Twenty years after his debut, Roger Federer will take aim at a ninth Wimbledon title and a place in history as the oldest man to capture a Grand Slam singles crown. Federer, who turns 38 in August, is already the oldest player to win the Wimbledon men's title in the modern era, a feat achieved in 2017 when he was 35. Australia's Ken Rosewall was only just past 37 when he won the 1972 Australian Open, an age barrier Federer hopes to smash when Wimbledon starts on Monday.
"I love being around here. It's a good vibe. I have great memories. My heroes all won here," said 20-time major winner Federer.
"Every time I come back here, I try to be like them."
However, despite his lifetime affection for the All England Club, the tussle to add to his London silverware has become increasingly fraught.
His eighth and most recent Wimbledon title came off a straight-sets demolition of an injury-hit and tearful Marin Cilic in the 2017 final.
Federer was a force of nature that year, not dropping a set in the entire fortnight as title rivals fell by the wayside.
Novak Djokovic retired with an elbow injury in the last-eight against Tomas Berdych while Rafael Nadal was stunned by Gilles Muller 15-13 in the final set of his last-16 engagement.
Federer's seventh Wimbledon title had come five years earlier with a final win over Andy Murray.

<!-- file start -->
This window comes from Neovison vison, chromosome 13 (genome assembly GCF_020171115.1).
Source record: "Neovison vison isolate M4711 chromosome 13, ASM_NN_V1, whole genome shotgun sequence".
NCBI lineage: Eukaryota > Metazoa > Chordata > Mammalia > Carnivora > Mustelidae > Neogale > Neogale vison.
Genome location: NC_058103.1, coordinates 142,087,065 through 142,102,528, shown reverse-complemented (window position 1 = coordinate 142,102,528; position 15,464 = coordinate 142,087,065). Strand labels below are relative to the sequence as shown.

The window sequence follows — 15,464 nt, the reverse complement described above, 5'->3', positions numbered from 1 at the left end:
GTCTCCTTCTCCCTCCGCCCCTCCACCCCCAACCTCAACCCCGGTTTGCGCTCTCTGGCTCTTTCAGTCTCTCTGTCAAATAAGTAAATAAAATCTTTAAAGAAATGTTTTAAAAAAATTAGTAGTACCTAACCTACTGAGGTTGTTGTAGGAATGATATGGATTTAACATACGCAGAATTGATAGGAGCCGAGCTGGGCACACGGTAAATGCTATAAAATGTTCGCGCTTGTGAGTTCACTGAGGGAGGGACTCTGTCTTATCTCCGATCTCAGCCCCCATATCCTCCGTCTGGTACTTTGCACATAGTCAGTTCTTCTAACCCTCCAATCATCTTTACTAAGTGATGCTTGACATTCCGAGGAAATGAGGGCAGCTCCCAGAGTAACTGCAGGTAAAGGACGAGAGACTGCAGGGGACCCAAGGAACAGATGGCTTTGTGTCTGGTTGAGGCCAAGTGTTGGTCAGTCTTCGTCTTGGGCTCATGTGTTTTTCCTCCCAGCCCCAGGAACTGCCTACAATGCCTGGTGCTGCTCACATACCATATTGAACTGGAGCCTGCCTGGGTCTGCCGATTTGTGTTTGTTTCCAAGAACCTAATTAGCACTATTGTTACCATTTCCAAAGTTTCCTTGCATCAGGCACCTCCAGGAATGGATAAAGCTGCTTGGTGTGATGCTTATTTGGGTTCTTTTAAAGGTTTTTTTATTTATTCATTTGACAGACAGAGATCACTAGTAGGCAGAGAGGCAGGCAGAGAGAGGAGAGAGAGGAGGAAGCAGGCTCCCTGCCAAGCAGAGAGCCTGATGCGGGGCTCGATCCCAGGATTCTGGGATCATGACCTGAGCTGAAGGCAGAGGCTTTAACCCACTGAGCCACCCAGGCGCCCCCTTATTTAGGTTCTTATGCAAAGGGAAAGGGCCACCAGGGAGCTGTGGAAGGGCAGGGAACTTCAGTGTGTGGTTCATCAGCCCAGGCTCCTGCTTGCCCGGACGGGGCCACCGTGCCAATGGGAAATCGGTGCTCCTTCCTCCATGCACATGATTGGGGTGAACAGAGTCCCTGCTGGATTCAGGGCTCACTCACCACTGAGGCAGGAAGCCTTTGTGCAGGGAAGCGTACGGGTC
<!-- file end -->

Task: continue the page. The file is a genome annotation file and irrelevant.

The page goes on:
His first six arrived in 2003, 2004, 2005, 2006, 2007 and 2009.
But 2017 aside, recent trips to London have proved disappointing for the Swiss star whose first experience of Wimbledon was an opening-round loss to Jiri Novak of the Czech Republic in 1999.
In 2013, he was shocked in the second round by Ukrainian serve-and-volleying journeyman Sergei Stakhovsky.
The next two seasons saw runners-up finishes to Djokovic while the 2016 campaign ended with a five-set loss in the semi-finals, blown away by the heavy artillery of Milos Raonic.
Last year was particularly painful for Federer, beaten by Kevin Anderson in the quarter-finals in a 13-11 final set.
"The losses hurt more, that you don't want to be on the loser's side. It motivates me to do extremely well here because I don't want to sit here and explain my loss.
"That's the worst feeling you can have as a tennis player," he said in the aftermath of that loss to the giant South African in a tie where he held match points in the fourth set.
Despite that shattering loss 12 months ago, Federer will still go into this year's Wimbledon as one of the favourites alongside four-time champion Djokovic.
Having seen Nadal win a 12th Roland Garros to move within two majors of Federer's record 20 for the first time, the Swiss headed to Halle where he won a 10th title at the grass court event.
"To win 10 times in one place is a very special moment in my career," said Federer who now has 102 career titles, just seven off the all-time record held by Jimmy Connors.
It also made him the oldest tour-level champion since 43-year-old Rosewall won at Hong Kong in 1977.
"Every time I've won in Halle, I went on to play really well at Wimbledon," added Federer.
"It's never a guarantee of course, but I've been on the Tour for long enough to know what it means."